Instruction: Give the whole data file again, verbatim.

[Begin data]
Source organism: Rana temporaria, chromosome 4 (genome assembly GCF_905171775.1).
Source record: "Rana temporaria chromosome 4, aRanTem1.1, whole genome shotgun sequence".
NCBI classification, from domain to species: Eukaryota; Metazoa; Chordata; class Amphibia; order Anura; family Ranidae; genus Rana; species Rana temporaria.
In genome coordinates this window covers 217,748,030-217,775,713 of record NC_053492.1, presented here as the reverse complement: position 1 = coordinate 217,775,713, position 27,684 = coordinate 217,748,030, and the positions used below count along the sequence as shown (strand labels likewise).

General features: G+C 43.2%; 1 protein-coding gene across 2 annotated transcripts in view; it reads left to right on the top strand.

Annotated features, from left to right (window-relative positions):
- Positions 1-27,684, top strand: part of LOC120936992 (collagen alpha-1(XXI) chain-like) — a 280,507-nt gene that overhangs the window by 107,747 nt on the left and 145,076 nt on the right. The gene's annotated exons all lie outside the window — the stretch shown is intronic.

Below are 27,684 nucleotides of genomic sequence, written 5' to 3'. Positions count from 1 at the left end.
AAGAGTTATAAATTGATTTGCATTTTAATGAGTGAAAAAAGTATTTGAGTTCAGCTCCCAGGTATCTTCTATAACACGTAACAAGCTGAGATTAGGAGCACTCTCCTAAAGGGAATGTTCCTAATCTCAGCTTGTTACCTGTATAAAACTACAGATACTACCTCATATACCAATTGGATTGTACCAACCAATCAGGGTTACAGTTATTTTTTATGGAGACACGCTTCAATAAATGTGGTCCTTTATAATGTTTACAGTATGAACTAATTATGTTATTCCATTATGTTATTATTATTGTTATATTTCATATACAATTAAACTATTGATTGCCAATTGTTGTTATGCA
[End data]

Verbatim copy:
Source organism: Rana temporaria, chromosome 4 (genome assembly GCF_905171775.1).
Source record: "Rana temporaria chromosome 4, aRanTem1.1, whole genome shotgun sequence".
NCBI classification, from domain to species: Eukaryota; Metazoa; Chordata; class Amphibia; order Anura; family Ranidae; genus Rana; species Rana temporaria.
In genome coordinates this window covers 217,748,030-217,775,713 of record NC_053492.1, presented here as the reverse complement: position 1 = coordinate 217,775,713, position 27,684 = coordinate 217,748,030, and the positions used below count along the sequence as shown (strand labels likewise).

General features: G+C 43.2%; 1 protein-coding gene across 2 annotated transcripts in view; it reads left to right on the top strand.

Annotated features, from left to right (window-relative positions):
- Positions 1-27,684, top strand: part of LOC120936992 (collagen alpha-1(XXI) chain-like) — a 280,507-nt gene that overhangs the window by 107,747 nt on the left and 145,076 nt on the right. The gene's annotated exons all lie outside the window — the stretch shown is intronic.

Below are 27,684 nucleotides of genomic sequence, written 5' to 3'. Positions count from 1 at the left end.
AAGAGTTATAAATTGATTTGCATTTTAATGAGTGAAAAAAGTATTTGAGTTCAGCTCCCAGGTATCTTCTATAACACGTAACAAGCTGAGATTAGGAGCACTCTCCTAAAGGGAATGTTCCTAATCTCAGCTTGTTACCTGTATAAAACTACAGATACTACCTCATATACCAATTGGATTGTACCAACCAATCAGGGTTACAGTTATTTTTTATGGAGACACGCTTCAATAAATGTGGTCCTTTATAATGTTTACAGTATGAACTAATTATGTTATTCCATTATGTTATTATTATTGTTATATTTCATATACAATTAAACTATTGATTGCCAATTGTTGTTATGCA